In a typical service provider-customer relationship, the provider delivers a service and the customer delivers cash. Upon delivery, both parties are happy and move along to the next transaction. However, a trend that gained popularity in the early 2000s adds an extra level of complexity to this seemingly simple business relationship – equity payments. Startup companies have long offered compensation to their employees in the form of “sweat equity.” For a cash-strapped startup, this form of payment preserves precious capital and incentivizes employees by making them partial investors in the business. Sweat equity allows companies to hire quality talent without draining cash on payroll. So why not apply the same thinking to other parties who provide their services?
Equity payments for outside service providers gained popularity in conjunction with the internet boom and continues within entrepreneurial spheres. Early stage companies are able to hire design, marketing, and consulting agencies of a caliber that would have been otherwise unaffordable. As investors in the company, service providers increase their potential upside from the transaction beyond fixed cash payments. An equity stake can also increase providers’ involvement and interest in the Company’s success.
While the combination of cheaper high-quality services for startups and potential for a valuable windfall to providers may sound idealistic, equity-based payments add an extra level of complexity for both sides. While startups may gain more personal and engaged service experiences, the expectation that they offer cash and equity for their needs can begin to bleed the company treasury dry or create a myriad of other pitfalls. On the other hand, traditional service firms take on additional risk as quasi-venture capitalists. Rather than accepting contracts from clients based on their ability to afford the service, firms must additionally vet potential projects through the forward-looking lens of longer-term investment quality. Accepting this kind of risk would suggest that an advertising agency should perform financial analysis and due diligence on a potential client before entering into a contract for an ad campaign.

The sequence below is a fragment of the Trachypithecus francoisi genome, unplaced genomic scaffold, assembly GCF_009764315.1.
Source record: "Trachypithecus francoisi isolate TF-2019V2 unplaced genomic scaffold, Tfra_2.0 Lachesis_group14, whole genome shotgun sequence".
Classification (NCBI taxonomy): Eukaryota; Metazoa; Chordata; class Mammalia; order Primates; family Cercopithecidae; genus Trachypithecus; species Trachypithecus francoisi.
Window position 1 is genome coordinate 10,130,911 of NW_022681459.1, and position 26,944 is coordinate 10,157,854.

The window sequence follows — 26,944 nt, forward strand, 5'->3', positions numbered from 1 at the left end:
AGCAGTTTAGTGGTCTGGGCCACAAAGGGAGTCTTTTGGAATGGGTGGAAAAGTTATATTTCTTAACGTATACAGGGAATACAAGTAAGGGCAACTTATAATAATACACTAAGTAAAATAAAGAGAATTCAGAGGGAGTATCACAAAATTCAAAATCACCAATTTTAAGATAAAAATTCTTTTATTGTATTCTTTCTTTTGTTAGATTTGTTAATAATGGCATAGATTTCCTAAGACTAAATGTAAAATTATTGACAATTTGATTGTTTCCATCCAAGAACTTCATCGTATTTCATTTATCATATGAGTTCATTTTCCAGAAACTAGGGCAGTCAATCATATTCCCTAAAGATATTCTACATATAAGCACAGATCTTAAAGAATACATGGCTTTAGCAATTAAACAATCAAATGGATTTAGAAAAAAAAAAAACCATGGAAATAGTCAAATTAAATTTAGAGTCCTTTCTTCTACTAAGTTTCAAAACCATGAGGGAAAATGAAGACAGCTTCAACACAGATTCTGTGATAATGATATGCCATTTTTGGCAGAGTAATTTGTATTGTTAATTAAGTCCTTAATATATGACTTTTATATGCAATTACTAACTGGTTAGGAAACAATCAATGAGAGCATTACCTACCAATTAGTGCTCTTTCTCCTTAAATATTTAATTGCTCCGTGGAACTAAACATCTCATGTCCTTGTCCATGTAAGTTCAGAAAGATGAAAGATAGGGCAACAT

For some service firms, the potential reward is worth the added risk of betting on the customer’s future performance. When design firm Ammunition Group began working with Beats Electronics, the company entered into a return on sales deal as part of the compensation structure. Ammunition dedicated nearly a quarter of its staff to the then-unproven products in which it had a stake. But with $14 million in revenue in 2012, Ammunition’s bet on the company seemed to pay off. Branding firm Red Antler is another service provider that regularly structures its compensation to include an equity stake, as described in a recent article in the Wall Street Journal. For Red Antler, the most common contract structure – blended cash and equity payments – provides both a revenue cushion and the lure of a larger payout. One of the company’s recent investments, Casper Sleep, is estimated to be worth north of $550 million, based on its most recent capital raise. But whether or not Red Antler will see a large payout from the investment is still uncertain. After all, not all share classes are created equal and actual cash returns to different stakeholders can be very different from “headline” valuation figures.
While some of these investments pan out and provide a hefty windfall to investors, many do not. In individual cases, service firms have to rely on their own instinct and research. But many times market sentiment plays a role in companies’ willingness to make these investment decisions, parroting trends in the broader VC market. With venture capital funding – especially at the seed level – remaining low this year, many service providers have eased back on the proportion of non-cash compensation they are willing to accept. Whether the decline in acceptance of – or demand for – equity payment is a positive or negative trend for startup companies is not clear. But it certainly could change the mix of stakeholders to whom startups report and the nature of their relationships with their service providers.
Mercer Capital regularly assists start-up and mature companies with equity-based compensation valuation issues and we’re also experienced in the valuation of illiquid minority interests in companies across a variety of industries. Give us a call to discuss your needs in confidence.
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